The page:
Waithe noticed a lack of access to opportunities for underrepresented communities of aspiring media professionals, so she founded the Hillman Grad Network to help. The network consists of about 140 mentees—aspiring writers and producers mostly between the ages of 25 and 35. The ones who stand out work their way up to become part of Waithe’s team and eventually get their hands on their own gigs. Racquel Baker, for example, went from Waithe’s first assistant to a writer’s assistant for shows such as Twenties and Boomerang; Kendra Jordan went from being a mentee to a writer’s assistant on Boomerang, and now she’s Hillman Grad’s mentorship director. “Lena provides resources, even if she can’t touch you one on one,” says Jordan.
Actress, writer and producer Issa Rae is another example of the way women of color are bypassing traditional power structures to create off-book networking opportunities. Rae says she has never really considered herself to be a formal mentor; instead, she says, “I am just always happy to help talented people who are serious about their work.”
While Rae did cofound ColorCreative, a platform to discover and support emerging storytellers of color, she also finds mentees organically. She’s hired an assistant from a meet-and-greet at one of her book signings; she also meets mentees from friend of friends. “The co-sign from other women I trust goes a long way,” says Rae.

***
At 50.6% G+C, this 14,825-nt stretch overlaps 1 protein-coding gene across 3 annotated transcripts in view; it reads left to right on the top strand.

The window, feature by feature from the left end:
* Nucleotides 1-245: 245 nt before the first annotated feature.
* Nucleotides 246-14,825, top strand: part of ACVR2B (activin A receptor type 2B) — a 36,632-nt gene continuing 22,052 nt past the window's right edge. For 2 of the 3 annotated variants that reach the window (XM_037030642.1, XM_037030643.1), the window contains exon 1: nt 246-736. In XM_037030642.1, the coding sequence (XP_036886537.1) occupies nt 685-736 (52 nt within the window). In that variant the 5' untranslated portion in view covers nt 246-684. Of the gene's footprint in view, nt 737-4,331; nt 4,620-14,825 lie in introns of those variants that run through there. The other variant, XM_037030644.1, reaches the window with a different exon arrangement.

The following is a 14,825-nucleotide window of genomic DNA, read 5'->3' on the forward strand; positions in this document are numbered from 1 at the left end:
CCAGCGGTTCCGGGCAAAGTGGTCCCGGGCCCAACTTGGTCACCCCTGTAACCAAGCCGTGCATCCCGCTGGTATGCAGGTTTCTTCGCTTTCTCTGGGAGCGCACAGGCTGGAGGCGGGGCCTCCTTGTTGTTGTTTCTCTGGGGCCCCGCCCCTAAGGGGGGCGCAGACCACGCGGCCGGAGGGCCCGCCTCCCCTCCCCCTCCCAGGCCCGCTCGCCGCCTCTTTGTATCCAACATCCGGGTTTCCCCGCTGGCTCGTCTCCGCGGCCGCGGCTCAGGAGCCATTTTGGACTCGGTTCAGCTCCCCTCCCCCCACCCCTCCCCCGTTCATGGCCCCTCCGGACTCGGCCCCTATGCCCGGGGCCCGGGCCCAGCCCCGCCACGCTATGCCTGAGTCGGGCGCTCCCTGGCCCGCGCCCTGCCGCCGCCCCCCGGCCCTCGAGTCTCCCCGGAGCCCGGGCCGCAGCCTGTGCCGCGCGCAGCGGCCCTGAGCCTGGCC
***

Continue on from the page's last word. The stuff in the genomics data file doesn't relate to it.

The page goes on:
The lesson for aspiring mentees? You never know who your network will lead to—just as you’ll never know how far one informal interaction can go. Former BET Networks CEO Debra Lee puts it even more bluntly: “People shouldn’t really ask you to be a mentor,” she says. “I think that’s kind of off-putting and implies a lot of work. What I recommend is if you want to become close to someone, you ask them out for coffee, you ask them out for lunch. And then if you hit if off, you keep doing it periodically.”
During her time at BET, Lee created the Leading Women Defined annual conference aimed at facilitating conversations and mentorships for women of color, and she has also generated a network of 30 to 40 individual mentees, both men and women, who’ve worked for the company over the course of her roughly 30-year career.
Seeking a mentor—even if you don’t call her that—in the media and entertainment industry isn’t easy, but it’s also not unattainable. It requires authenticity, but it’s not always going to work out with every woman you encounter, says Keyera Williams, the woman whose career has received help from Meagan Good. For the relationships that do stick, she says, the results can be life-changing.
“Mine and Meagan's relationship is so much deeper than the industry,” says Williams. “I'm alive because of her and her seeing me through one of the deepest moments of my life.”